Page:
Newspaper Page Text
Rankin Assails Field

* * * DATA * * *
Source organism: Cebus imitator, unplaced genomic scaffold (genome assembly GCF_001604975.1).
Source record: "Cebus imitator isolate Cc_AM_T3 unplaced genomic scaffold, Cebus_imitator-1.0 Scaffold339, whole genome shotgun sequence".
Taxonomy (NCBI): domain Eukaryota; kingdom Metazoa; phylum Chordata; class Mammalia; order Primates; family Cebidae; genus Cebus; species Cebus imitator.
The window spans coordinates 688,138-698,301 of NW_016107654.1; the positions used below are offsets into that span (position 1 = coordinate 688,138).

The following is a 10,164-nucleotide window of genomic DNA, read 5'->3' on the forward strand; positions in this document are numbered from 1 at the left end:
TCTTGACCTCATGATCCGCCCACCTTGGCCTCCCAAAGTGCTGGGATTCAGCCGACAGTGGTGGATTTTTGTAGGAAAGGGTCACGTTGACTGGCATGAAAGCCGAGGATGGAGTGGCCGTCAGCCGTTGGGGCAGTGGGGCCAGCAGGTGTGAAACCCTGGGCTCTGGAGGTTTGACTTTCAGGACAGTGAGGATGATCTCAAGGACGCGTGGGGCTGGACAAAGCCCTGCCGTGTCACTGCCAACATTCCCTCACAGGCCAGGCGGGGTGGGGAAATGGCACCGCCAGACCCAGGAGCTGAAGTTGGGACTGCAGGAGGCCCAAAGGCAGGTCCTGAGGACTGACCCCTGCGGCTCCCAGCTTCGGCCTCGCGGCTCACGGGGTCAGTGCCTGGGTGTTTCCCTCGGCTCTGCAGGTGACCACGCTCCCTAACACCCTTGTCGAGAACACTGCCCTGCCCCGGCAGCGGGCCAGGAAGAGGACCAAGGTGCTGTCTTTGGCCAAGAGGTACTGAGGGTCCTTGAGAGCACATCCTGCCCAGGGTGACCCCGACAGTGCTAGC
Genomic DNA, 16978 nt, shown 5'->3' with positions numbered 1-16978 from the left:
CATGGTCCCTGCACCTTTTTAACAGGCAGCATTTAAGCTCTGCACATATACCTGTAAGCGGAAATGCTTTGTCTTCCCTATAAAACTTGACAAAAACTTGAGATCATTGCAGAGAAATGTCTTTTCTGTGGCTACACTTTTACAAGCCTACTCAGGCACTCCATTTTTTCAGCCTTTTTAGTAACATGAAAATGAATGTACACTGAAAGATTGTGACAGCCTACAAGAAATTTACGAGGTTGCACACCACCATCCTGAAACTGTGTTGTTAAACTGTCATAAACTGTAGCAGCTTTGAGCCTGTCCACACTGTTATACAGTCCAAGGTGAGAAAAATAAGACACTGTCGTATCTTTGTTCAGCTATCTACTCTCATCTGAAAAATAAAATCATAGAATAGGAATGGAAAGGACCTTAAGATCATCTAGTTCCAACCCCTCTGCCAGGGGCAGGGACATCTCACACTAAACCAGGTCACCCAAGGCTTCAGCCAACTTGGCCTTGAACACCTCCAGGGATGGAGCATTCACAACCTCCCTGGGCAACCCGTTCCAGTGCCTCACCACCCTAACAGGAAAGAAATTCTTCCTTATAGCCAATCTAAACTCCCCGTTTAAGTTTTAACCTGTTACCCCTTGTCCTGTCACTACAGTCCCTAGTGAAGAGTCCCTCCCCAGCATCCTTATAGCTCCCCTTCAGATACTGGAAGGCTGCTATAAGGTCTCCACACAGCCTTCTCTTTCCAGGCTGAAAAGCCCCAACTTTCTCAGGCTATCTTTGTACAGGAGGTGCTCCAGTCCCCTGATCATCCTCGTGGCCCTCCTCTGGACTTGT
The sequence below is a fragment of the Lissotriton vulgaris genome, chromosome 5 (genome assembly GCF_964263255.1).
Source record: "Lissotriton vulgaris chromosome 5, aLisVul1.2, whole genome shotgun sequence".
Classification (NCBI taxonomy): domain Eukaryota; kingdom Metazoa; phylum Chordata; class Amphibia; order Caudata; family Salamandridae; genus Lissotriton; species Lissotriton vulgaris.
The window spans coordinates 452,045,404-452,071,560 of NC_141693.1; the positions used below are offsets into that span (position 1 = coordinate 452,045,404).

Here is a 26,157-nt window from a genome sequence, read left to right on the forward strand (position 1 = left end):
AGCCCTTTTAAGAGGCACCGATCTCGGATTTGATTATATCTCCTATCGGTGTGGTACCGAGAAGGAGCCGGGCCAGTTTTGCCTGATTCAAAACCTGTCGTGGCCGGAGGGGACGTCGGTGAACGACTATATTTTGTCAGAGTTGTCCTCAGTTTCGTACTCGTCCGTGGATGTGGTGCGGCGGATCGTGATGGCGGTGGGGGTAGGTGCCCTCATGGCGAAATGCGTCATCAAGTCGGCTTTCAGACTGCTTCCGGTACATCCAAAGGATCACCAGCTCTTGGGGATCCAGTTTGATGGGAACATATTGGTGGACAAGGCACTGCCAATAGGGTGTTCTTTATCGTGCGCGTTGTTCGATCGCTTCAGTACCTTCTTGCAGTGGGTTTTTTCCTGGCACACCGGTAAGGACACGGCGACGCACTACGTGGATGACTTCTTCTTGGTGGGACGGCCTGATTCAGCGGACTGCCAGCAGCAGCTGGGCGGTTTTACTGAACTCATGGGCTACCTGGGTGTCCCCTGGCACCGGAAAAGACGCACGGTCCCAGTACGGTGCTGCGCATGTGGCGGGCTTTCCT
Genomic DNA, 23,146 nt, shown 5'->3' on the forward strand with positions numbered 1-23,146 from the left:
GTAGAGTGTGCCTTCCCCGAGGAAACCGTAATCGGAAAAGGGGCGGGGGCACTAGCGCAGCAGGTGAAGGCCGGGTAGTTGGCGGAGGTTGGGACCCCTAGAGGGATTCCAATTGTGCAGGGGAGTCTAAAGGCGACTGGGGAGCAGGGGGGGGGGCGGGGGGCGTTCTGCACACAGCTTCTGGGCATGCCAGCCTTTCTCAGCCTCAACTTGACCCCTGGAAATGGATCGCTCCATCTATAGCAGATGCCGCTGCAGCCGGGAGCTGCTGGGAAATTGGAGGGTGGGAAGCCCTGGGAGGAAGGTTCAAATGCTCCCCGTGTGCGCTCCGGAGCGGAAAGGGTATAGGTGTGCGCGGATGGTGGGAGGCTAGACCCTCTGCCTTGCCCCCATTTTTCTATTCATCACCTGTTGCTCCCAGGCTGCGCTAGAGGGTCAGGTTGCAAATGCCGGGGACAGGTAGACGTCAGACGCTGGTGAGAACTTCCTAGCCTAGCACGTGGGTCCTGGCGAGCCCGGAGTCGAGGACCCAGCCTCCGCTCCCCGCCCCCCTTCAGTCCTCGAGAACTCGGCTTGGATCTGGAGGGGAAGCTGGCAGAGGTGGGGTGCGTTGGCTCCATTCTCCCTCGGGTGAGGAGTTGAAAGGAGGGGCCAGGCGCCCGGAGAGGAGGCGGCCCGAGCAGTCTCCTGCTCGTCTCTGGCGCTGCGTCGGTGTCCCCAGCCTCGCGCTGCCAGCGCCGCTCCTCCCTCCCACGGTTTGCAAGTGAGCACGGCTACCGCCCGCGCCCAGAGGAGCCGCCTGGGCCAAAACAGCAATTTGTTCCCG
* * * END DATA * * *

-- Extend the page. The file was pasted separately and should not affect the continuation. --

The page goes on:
For Party Given Here For Press Club Heads My the Associated Press. A Republican complained to the House yesterday that a calendar dis tributed by the Government desig nates all the national holidays ex cept Lincoln's Birthday. Representative Gross, Republican, of Pennsylvania proposed an inquiry to find out why. Thereupon, Representative Bul winkle, Democrat, of North Carolina interposed: "Mr. Speaker, I read all those Lin coln Day speeches and I observe that the Republicans are engaged in two battles—one against Mr. Roosevelt and the other against Mr. Willkie. I can understand them fighting Roosevelt, but, after all the glowing things they said about their 1940 presidential candidate, X can’t un derstand why they treat Willkie that way.” Not Designated by Congress. Mr. Bulwinkle, a member of the House Printing Committee, ex plained later that the calendar des ignates only national holidays pro vided by act of Congress, and that Congress has not so designated Lin coln's birthday. The holidays des ignated are Washington's Birthday, New Year Day, July 4, Labor Day and Thanksgiving. The calendars, bearing a picture of the Capitol, are produced in the Government Printing Office and the distribution is to House members only, each getting seven, Mr. Bul winkle said. Representative Rankin, Democrat, of Mississippi joined the House dis cussion to remark: "Mr. Speaker, in reply to both gentlemen who have just' spoken, let me call attention to the fact that the nearest thing to a Dese cration of Lincoln’s Birthday that I know of was a party thrown by Marshall Field the 3d, the playboy millionaire from Chicago, here in Washington on Sunday last. ruts Cost at $7,500. "I am told that he threw a party at the Statler Hotel that wbuld make Belshazzar's feast look like a Chinese soup kitchen. They had everything from cocktails to caviar. 1 understand that he spent more than $7,500 on that wasteful rev elry, at a time when every American is being called on to save and buy bonds in order to fight this war.” Mr. Rankin referred to a recep tion given by Bascom N. Timmons, head of the Washington bureau of the Chicago Sun, for Sam O'Neal, newly elected president of the Na tional Press Club, and Charles O. Gridley, newly elected president of the Gridiron Club. Mr. O'Neal and Mr. Gridley are correspondents of the Chicago Sun, owned by Mr. Field. Neither Mr. Field nor Mr. Tim mons had any comment on Mr. Rankin's remarks. LOST. BILLFOLD (brown) containing money, identification cards, driver s permit, etc. Ruth G. Lewis. NA. 6850. Reward. BOSTON BULL, black and white, male; lost Sunday afternoon: no collar; child’s pei Phone EM. 8113. Reward. BRACELET, old-fashioned yellow gold link, set with blue and white stones; lost Sat. night vie Westmont shopping center in Arlington. Pentagon parking area or vie. , ‘-’3rd and Eye sts. n.w . near Milton Hall. ' Liberal reward. Call Fairfax 40-W-I. I CAT, male, about 8 mos , solid color, dark ! gray, small white spot on belly, strayed j f nm 5601 3rd st. n.w. Reward for in- J formation g~ assistance leading to its re turn. W. H Wilkinson TA. 660*. f OfK* R SPANIEL, male, golden ied. 1 answers •'Sandy, last* seen on Timber 1 Branch dr., west of Braddo k rd. Reward. IF .'*3 5*2. DOG. white and cram color, part Spit?, medium size license tag chewed: from Forest Glen rd. n^ar Colesvillc rd. Tuesday. Reward. SH. ' 78 1 DOG. large German police, dark gray: answers name of ‘-Cap." Superintendent j bv.-y, U. S. Soldiers’ Home. RA 6100. \ DOG. wire-haired terrier; markings, black saddle back, tan face, white paws and l^c.v answers to name of "Snodgrass.” Reward. OR. 0415. DRESS, black, left tr taxi, between n.e. 1 section and Adams Mill rd. earlv Sunday morning. Reward. Call CO. 8567. I OUNTAlN PEN. black Schaffer with gold top on streetcar Tues. morning. ME. 1"5R after 6 p.m. IDENTIFICATION BRACELET. Feb 2 Earl V. Leslie. 8365023 on back. Love Wanda. 13-25-43 Call HO 4624 ]7 • PIN. round, gold, designed in leaves, with Pearls and emeralds alternating on each s;rm: lost Tues. right vie of Shoreham Hotel or Mass. ave. and Q st. Liberal re ward. Call MI. 6K7-* POC KETBOOK. black cloth. Wed. eve. vie. Eye st.; gas book A. issued to Alice C. Miller, 4611 Tilden st. n.w. Reward. Finder call EM. 6166. POCKETBOOK at Spotlight Club. Reward for return of glasses ami address book. Call SL. 6076. RESTAURANT HOOK lost in vicinitv of Georgetown. Only valuable *o owner. Finder please telephone CH 8*254. WALLET, money and papers, owner’s name, S35 reward; lost between 13th and 141n. Dr. J. E. Bowers, Brandywine, Md. Phone ‘2001. ]6* W ALLET, black leather. Union Station Sun day night, containing currency and name ’ Pat Thornton”: reward GE 3385. WEDDING BAND, old-fashioned, lost Mon day. liberal reward. Will identify. GE. 0883. W IRE-HAIRED F OX TERRIER, white, with large gray spots, muzzled: tag No. 29885. Return 1341 Talbert lerrace s e. IT* WIRE-HAIRED TERRIER, black spot on back: answers to name “Lucky"; lost vie. Woodmoor. Sil. Spring. Reward. SH. 8719. WRIST W'ATCH. lady’s Bulova. between 1 1th and E n.w. and Colonial Village. Sat urday evening, engraved “Edna from Mother and Dad. 13-35-35": keepsake. Reward. Call Miss Winn, RE. 6700. Ext. 3o05. befoie 5 p m. W RIST W’ATCH—*-Lady s, plain yellow gold, i lost, on 16th. No., between Glebe rd. and ( Arlington County Hospital, or in Hospital. Sunday. Reward. CH 8554. WRIST WATCH, man's "Gotham," be-, tween 13th and Pa ave. and Fort Myer. ' Va on A . B. A: W. bus.* Reward. LI. j Jll MiS WRIST WATCH, lady’s Bulflva. on Brad dork Heichts bus Wed. afternoon. Reward. Call Alexandria 6431. WRIST WATCH, lady's gold Bulova. and bracelet, between Safeway and 13th and O’;- sts. n.w. Reward. AD. 1554. WRIST WATCH, rose gold with rubies and diamonds, in vicinity of 9th. Upshur, i Taylor and Kth sts. n.w. Liberal reward. I Mrs._LeonarcL_ RA. 8433._ I ANY ONE finding gent's black onyx ring m Lausburgh A* Bro. housefurnishings ; package please return same to Miss Ed- j wards. % Lansburgh's. and receive reward. The ring has a very sentimental value. • $35 REWARD For information leading to recovery of following automobile: Pontiac 1941 3-door tan sedan coupe, motor P8399852. tags P C. 145-360. Disappeared Dec. 26, 1943. from vicinity 3011 Bunker Hill rd.. Washington, D. C. Phone District 3940. LOSTJIATION COUPONS._ GAS BOOK “A,” issued to Robert A. Young. 319 Whittier st. n.w. GE. 8745. GAS RATION BOOK “A.” issued to Oscar P Shipp. 3113 N. 19th st., Arlington, Va. CH. 5847. LEATHER FOLDER, containing war ration books. Now 1. 3 and 4. issued to Thelma H Sweinhort: Nos. 3 and 4. issued to Henry L. Sweinhart: No. 1. issued to Blanche Hicks, all of 1638 R st. n.w. Phone DU. 4065 Reward. RATION BOOK NO. 3. issued to Mrs. Caro lina Anderson. 15-.VI. Laurel Hill rd., Oreenbelt. Md. IS* RATION BOOKS t (3). issued to Lilliam and Mary Attick. Mrs. Arabelle De Gourse. 8707 63nd ave., Berwyn, Md. Berwyn 31 o-W. RATION BOOKS NOS. 4 AND 3, from Richmond. Va.. lost on 18th and T sts. Saturday. Return to Lillie Jones, Apt. 1, 1817 T st. n.w. $5 reward. RATION BOOKS—5 No. 3 books and 6 No. 4. issued to Marilynn. Fred W.. Marga ret, Sandra Gale, Wm. and Sara Morrison. R F. D. No. 2. Silver Spring, Md. SL. RATION BOOK CASE, lost Thursday after- I noon, containing Nos. 2. 3, and 4 books, belonging to Herbert F. De Witt, John F De Witt and Jentae S. De Witt. Elkton. Md Finder please return and receive reward. RATION BOOKS 1. 3. 4, issued to John W. Marshall. Jeanne E. Marshall. Jacque line Marshall. Patricia Marshall. 139 Franklin walk. Falls Church. Va 18* R ATION BOOKS 3 AND I, issued to Rob ert. Paul, James Davies. Ine.s C . A. Irving Topping. 4315 Russell ave.. Mourn Rainier. Md.. and Adelaide K. Topping, 12*> West End ave., Ridgewood, N. J. Union 032n. RATION BOOK No. 3. issued to Jessie Johnson. 1538 3nd st. s.w\. Apt. 2. 19* RAMON BOOK No. ;t, issued to Mrs. Min nie P. Young, 4710 Sheridan. Riverdale, Md. 19* RATION BOOK 3, issued to Isabel J. Jenkins. 9608 Flower ave., Silver Spring, Md. SH. 2597. RATION BOOK No. 3, issued to Donald S. Frey, 1r.. 711 Auburn st., Takoma Park. Md. Phone SH. 504 7. RATION BOOKS 3. 4, issued to Rachel R , Hilda M., Blanche M., Anetta L.. Dennis E. Mackabec. Return Sil Scg . Md., Ration Bti. WAR RATION BOOK “3.” issued to John W. Rowan. 118 Allan rd., Washington, 16. D. C. OL 8543. WAR RATION BOOK 3, issued to Mrs. Marsaret J. Kelly, 6701 44th ave., Uni-, versity Park. Md. UN. 0362. / f ^ wk* —mi wipi— JAPS SURVIVE BLOCKHOUSE BLASTING—One uninjured Jap, who was blown into the open by an explosion within this blockhouse on Namur Island in the MarsVialls 36 hours after the cap ture of the Jap base, sits on the ground as another (arrow) crawls out of the debris while cau tious Marines cover them with rifles. The blast killed 16 of 20 Japs in hiding. —A. P. Photo from Marine Corps. Meeting Is Called By Senators to Map Oil Inquiry Plans Faced by a dwindling oil supply in the United States and various adVninistration projects to supple ment it abroad, the Senate Com merce Committee met today to con sider plans for a full investigation of the petroleum problem. Before the committee is a resolu tion introduced by Senators Brew ster. Republican, of Maine and Moore. Republican, of Oklahoma to establish an eight-man group-rep 1 resenting four Senate committees to investigate the whole oil question. I Senate committees from which t lie inquiry panel would be chosen are Commerce. Interstate Commerce, Foreign Relations and Public Lands. Would Study Three Factors. Chief factors in the oil problem which would be looked into by the new committee, if established, are: 1. A proposed $165,000,000 Gov ernment -financed pipeline to con nect rich oil fields around the Per ; sian Gulf with the Mediterranean area. 2. A synthetic motor fuel experi ment program, costing $30,000,000 and authorized yesterday in the House by a 143-to-13 vote, to be! carried out by the Bureau of Mines.! 3. A report of the Truman Com-1 mittee, issued yesterday, which calls' for establishment of a clear-cut j American policy toward the acquisi-t tion of foreign oil reserves and; compensation for the large amount of United States domestic oil used in the United Nations' war effort. i Broader Inquiry Favored. The special S#nate committee would succeed a Senate Interstate Commerce subcommittee which had scheduled hearings on the oil prob lem this week. Senate leaders ap- i parentlv believe the investigation should be broader in scope than was planned originally. i It was reported at the Capitol to day that the oil inquiry probably j will be headed by Senator O Ma-' honey. Democrat, of Wyoming, who is understood to have strong admin istration support for the post. Postponement of the hearings scheduled by the Senate Interstate Commerce Committee will mean a delay in the replies of Oil Admin istrator Ickes and Assistant Secre tary Mike Straus to Senator Moore, who challenged them to prove they weren't trying to set up Government ; ownership or control of private ship ping and transportation by “water and by air” through the State De partment. Rights Seen for Two Companies. The 1,250-mile Near East pipe line, proposed by Mr. Ickes and scheduled for construction by the Petroleum ! Reserves Corp.—a Reconstruction I Finance Corp. subsidiary—would tap oil reserves in Saudi Arabia and1 Kuwait. Two United States com-; panies—the Arabian-American Oil Co., owned by Standard of Califor-1 nia and the Texas Co , and the Gulf Exploration Co., owned by the Gulf; Oil Corp.—expect to obtain the oil , rights if the pipe line is built. The proposal has been criticized by Representative Coffee, Democrat, of Washington, who charged that the Government would put up all the money and take all the risks while the two oil companies would be free to "pursue their customary monopoly deals.” Representative Voorhis, Democrat, of California, yesterday proposed the creation of a 15-man committee to investigate the American petro leum industry, which he has charged was too heavily represented in the Petroleum Administration for War. He expressed alarm at the extent to I which he said the oil interests were "invading the Government.” Another Californian, Representa tive Poulson, Republican, asked why development of the Alaskan petro leum reserve at Point Barrow had been delayed by the Navy for 21 years. He charged the delay made necessary the Army's $130,000,000 Canol project in Canada. He ques tioned the wisdom of building a $165,000,000 pipe line in the Near East while a potentially rich oil field lies undeveloped in Alaska. Prisoner Parcels Reach Japan, Are Held Up LONDON, Feb. 17.—The German news agency DNB reported in a Tokio dispatch yesterday that the first shipment of parcels to Ameri can prisoners of war has reached Japan via Vladivostok, but further plans for distribution will have to be put back because of what the dis patch called bad treatment of Japa nese in American camps. FOUND. CHILD’S BLOUSE, size 7, found Wed. in dowrtown store. Call ME. 3009. POLICE DOG. golden vellow: found in s.e. U£J£y*r<1 e*Pec'*d. TR. 0343. PIPPl, black with brown markings, male. Owner please identify. Phone Glebe 3894. BING on'H st. n.w., between 31st and 2vnd: look! ilk* family heirloom. DI. WOOD. 140,000German PeasantsTrek 1,600 Miles as Reds Advance Ey the Associated Press. MADRID. Feb. 17.—One hundred and forty thousand peasants of Ger man origin, ordered by the Nazis to evacuate their Black Sea homes in the face of the Russian advance, have completed a 1,600-mile trek across snow and ice, German news papers received here yesterday re ported. The accounts said the peasants had inhabited more than 1,000 vil lages of the Kherson area, on the northern shores of the Black Sea just across the Dnieper River from the Russian Army. They were des cribed as descendants of Germans who had held the lands since the 17th century. The newspaper Deutsche Allege meine Zeitung said in a dispatch from Posen, Poland, that the refu gees were forced to travel by wagon land oxcart with their possessions because "all transport in the Rus- • sian area has been reserved for the German Army.” Without explaining the fate of the remainder, the dispatch said 600.000 peasants of German origin inhabited the Black Sea area, and described the journey as being so difficult that the long columns often averaged less than a mile a day. The newspaper quoted a German order that most of the refugees would be employed in war factories. Other German accounts said that 60.000 peasants of unstated nation ality had arrived in Bulgaria from I the Odessa area after travelling for j"several months” and that the Bul garian government, fearing Com Jmunist propaganda, had interned l them in concentration camps. Ensign Canning Killed In Crash Into Lagoon Ensign James G. Canning. 24, U. S. N. R., son of Mr. and Mrs. John B. Canning, 1819 G street N.W., was killed yesterday when his plane overturned and sank after strik ing thin ice on a lagoon near the Naval Air Facil ity at Charles ton, R. I., the Na\y announced last night. Enlisted m e n in a rubber boat were unable to rescue the pilot even by diving, because of the position of the plane, it Enslrn Canning. The officer was transferred to Quonset, R. I., two weeks ago for fighter training. A graduate of Stanford University, where his father was a professor, he entered the Navy in January, 1943, after working six months in a Douglas Aircraft plant. He was commis sioned at Corpus Christi, Tex., in November, and later was stationed at Sanford, Fla. Ensign Canning was an honor graduate at Stanford, where he majored in physics and was a Phi Beta Kappa. He was a swimmer and spent much time hiking and cruising while spending the sum mers with his family in the Sierras The family moved to Washington from Palo Alto, Calif,, in 1941, when Mr. Canning became a consultant1 of the Food Distribution Admin istration, Agriculture Department. 1 In addition to his parents, Ensign Canning is survived by two brothers, I Sergt. John Canning. Army Signal Corps, and Ensign Thomas Canning of the Navy. Irving Tressler, Writer, Takes Own Life at Home By the 1ssociated Pretf. MADISON, Wis., Feb. 17.—Irving D. Tressler, 35, author of several books and a former magazine col umnist, committed suicide with gas late yesterday at his home in sub urban Shorewood Hills, Coroner E. A. Fischer announced. Mr. Fischer said Mr. Tressler had been despondent because of ill health. A native of Madison and a grad uate of the University of Wisconsin, he was best known for a book, "How . to Lose Friends and Alienate Peo ple,” which he wrote in 1937. He formerly was employed by th£ Wis consin State Journal of Madison, the Minneapolis Star-Journal bu reau in Washington, Judge # and Scribner's magazines. His wife sur vives. District Public School Drinking Fountains Hit as Insanitary Many District public schools have insanitary drinking fountains, it was charged yesterday at the Board of Education meeting and Supt. of Schools Robert L. Haycock was re quested to conduct an immediate in vestigation. The charge was made by Adelbert Lee, board member, who said the unfit water fountains "may run into the hundreds.” Mr. Lee’s remarks came during a discussion of the re port submitted by Jere Crane, first assistant superintendent of schools, on uncompleted repairs which had been ordered by the board. Many of the repairs, it was point ed out, were held up because it has been impossible to obtain priorities on vital materials. Complete Reports Sought. “I don't think we should bury our heads in the sand about these materials,” Mr. Lee said. "There is a multitude of such items being canceled and voided without our knowing any of the details.” Mr. Lee asked Mr. Crane to file com plete reports with the board, giving reasons for not being able to obtain the materials. Mr. Crane said today that some old-type fountains, without sanitary guards, still existed in school build ings. "I can’t say whether they are ac tually unhealthful,’’ he commented. "I’d rather have the Health Depart ment make a statement on that.” The school official pointed out, however, that since the materials shortage developed two years ago. no efforts had been made to keep up the replacement program in the schools. He said only a "normal maintenance program” was at tempted. Dr. Joseph A. Murphy, director of school medical inspection, at tached to the Health Department, said a large number of the old-style fountains had been replaced but many still were in use. “Theoretically Dangerous.’* “Most of them,” he said, “are the oretically dangerous, but relatively they create small hazards for the | children. If the danger is terribly acute, we make a recommendation that they be abandoned.” He described the old fountains as those in which the water bubbled up vertically, with no mouth guards over the nozzle. It is possible, he said, for the water in such fountains to become contaminated. “For years before materials be came scarce,” he said, "we made recommendations that all the old fountains be replaced. The trouble then was that the money was not1 appropriated. It became necessary; to carry out the program gradually.” j Dr. James A. Gannon, physician member of the board, proposed the Health Department be called into the picture to insist that the War Production Board release needed materials to rectify unhealthful con ditions if the board is unable to win priorities. Mr. Haycock said he would in vestigate the matter at once and would report to the board when he felt it necessary. The board also voted to put the schools back on a five-year painting schedule and asked the Commis sioners to order the repair shop to ■speed up the program. Some • WE BUY . . • WE SELL.. • WE TRADE All Fktlc Supplies, Merit Equipment. Films Devel oped. Binoculsri. Gift Parcels for Servicemen 1 943 PA AVE. N.W. RE. 2434! ■ 0» Dept «f Jaatiffr—Neil t* City *»i»k. DAILY 9 to 7 30 SUNDAY 11 to 5 I mm a x vaogt listen... goodness talks! Lend an ear to a drink mixed with Canada Dry Water. Listen to zest and pep... liveliness lasts to the bot tom sip. Canada Dry’s “pin-point CARBonation”*... millions of tinier bubbles ... insures a lasting sparkle that even melting ice cannot drown. Make the most of your precious liquor stocks. Use Canada Dry Water. Its special formula points up _ the flavor of any tall drink-scotch, CANADA DR^ rye, bourbon, gin or rum. WATCR ♦ PIN-POINT CARBONATION —the famous ** cAiiaoM*1®* Canada Dry method of achieving livelier and longer-lasting lestl A schools, It was brought out, have not been painted for as long as 12 years. Dr. Robert A. Maurer, board mem ber, was appointed an alternate member of the District Board of Recreation to serve with C. Melvin Sharpe, regular member. Mr. Sharpe explained it was often nec essary for him to be away from the city on days when the Recreation Board meets. Banks Distributing First Ration Tokens Under New System Washington banks today started to distribute to retail stores the new red and blue ration tokens which will be placed in circulation, begin ning February 27. Banking circles estimated that several million of the plastic tokens, which will eventually take the place of ration stamps, will be distributed. At the same time, the Office of Price Administration announced that one-point green stamps, as well as the blue tokens, will be given as change in processed food sales dur ing the first three weeks the plan is In operation. It will not be necessary for con sumers to apply for tokens in bulk. They will continue to use stamps as before and will build up a supply of tokens through the change method. OPA said it would be the first use of green stamps as change. One point brown stamps for meat are currently being used in this manner and the policy will be continued dur ing the change to tokens. Two sets of stamps will be used for processed foods and two for meats and fats during the three-week transition period. The last of the green stamps—K, L and M—and the brown—Y and Z—will be valid through March 20 and will be worth 8, 5, 2 and 1 points, as at present. Ration book 4 blue stamps A8, B8. C8, D8 and E8—each with a 10 point value—will be valid for processed foods from February 27 through May 20. 1 Blue tokens—and through March 20, l-point green stamps—will be! given as change for both sets of processed food stamps. * Red 10-point stamps A8, B8 and C8 in Book 4 will be good from February 27 through May 20, while stamps D8. E8 and F8 will be good March 12 through May 20. Change for the two sets of meat stamps will be given in red tokens and—through March 20—in 1-point brown stamps. Dinner Luxury Separate dininr room. . . * separate decora tive schemes . . . and. | distinction in every dish and drink. RESTAURANT Coaaoetieat Avesio at 1 __ Street ^^TONIBHrnPEClir ★ DINNER + *moui?niF\?&r£nA* assr-_$2.i5 Pettit Melection 4 Preparation afayetie fRoom HOTIL LAFAYITTf 160 * tr« St». N.W. 'Coverup' Is Charged As Committee Halts Inquiry on WMCA Deal Br the Associated Presi. Suspension of a House investiga tion of the sale of radio station WMCA, New York, a transaction which the former owner said “was greased from the White House down,” split the committee wide open today, with Republican mem bers charging a move to cover up "unsavory facts.” Chairman Lea, Democrat, of Cal ifornia announced yesterday that the committee would suspend its inquiry pending completion of court action in New York in which Don ald Flamm. the former owner, seeks to invalidate the sale. Mr. Flamm told the committee re cently that he sold the station to Edward J. Noble in 1941 against his will because he was convinced that his license would not be renewed by the Federal Communications Commission if he did not sell. Names Presidential Aide. Mr. Flamm brought into the trans action the names of David K. Niles, a presidential aide; Thomas Cor coran, former White House adviser: William J. Dempsey, former chief counsel of the FCC, and Leslie Rob erts, former radio executive for the WPA. The committee’s action, Mr. Lea said was on motion of Representa tive Hart, Democrat, of New Jer sey, and was concurred in by him self and Representatives Magnuson, Democrat, of Washington. The two Republican members, Representatives Miller of Missouri and Wigglesworth of Massachusetts, said in a statement that the action of the Democratic majority “in squelching the investigation of the strange sale of Radio Station WMCA and the part played by high officials of the present political ad ministration • * • is a ‘hush-hush’ move * * * to keep unsavory facts from the public.” “Cover Up” Charged. “It Is part of the whole New Deal scheme to cover up pernicious bureaucratic practices and the graft that is inherent in such a maze as we have in Washington today,” they said. The statement said that neither of the Republicans was present at the committee meeting, one "was not even notified of the meeting until after it had been held and j neither was advised of the contem ' plated action.” i “Let the record show that three Democrats covered up and sought to shield the administration Just as the facts began to hurt," Mr. Miller and Mr. Wigglesworth said. Gov. Bricker Cancels Trip Due to Illness By the Associated Pres*. COLUMBUS, Ohio, Feb. 17.—Gov. John W. Bricker, candidate for the Republican presidential nomination, has been ordered to bed by his phy sician because of a slight cold and fever. He had just returned from addressing a gathering in Wheeling, W. Va. Gov. Bricker’s Illness necessitated cancellation of a trip to Aberdeen, S. Dak., where he was to havs spoken tonight. LAST CALL NOW OR NEVER! CLEARANCE SUITS, TOPCOATS, OVERCOATS You'll wake up one morning— and find your self saying: //1 / I m sorry I missed it!" Wake up now—and take advantage of our once a-year clearance! It's too good to miss! * I ROME* I ‘19,90! GLADSTONE | SUITS, TOPCOATS, OVERCOATS Regularly ^ k s s24.?0 SlCBTER | SUITS, TOPCOATS, OVERCOATS l V $90 qa; $36.50 40,2/11 . Store Hours Thursday 12 to 9 P.M.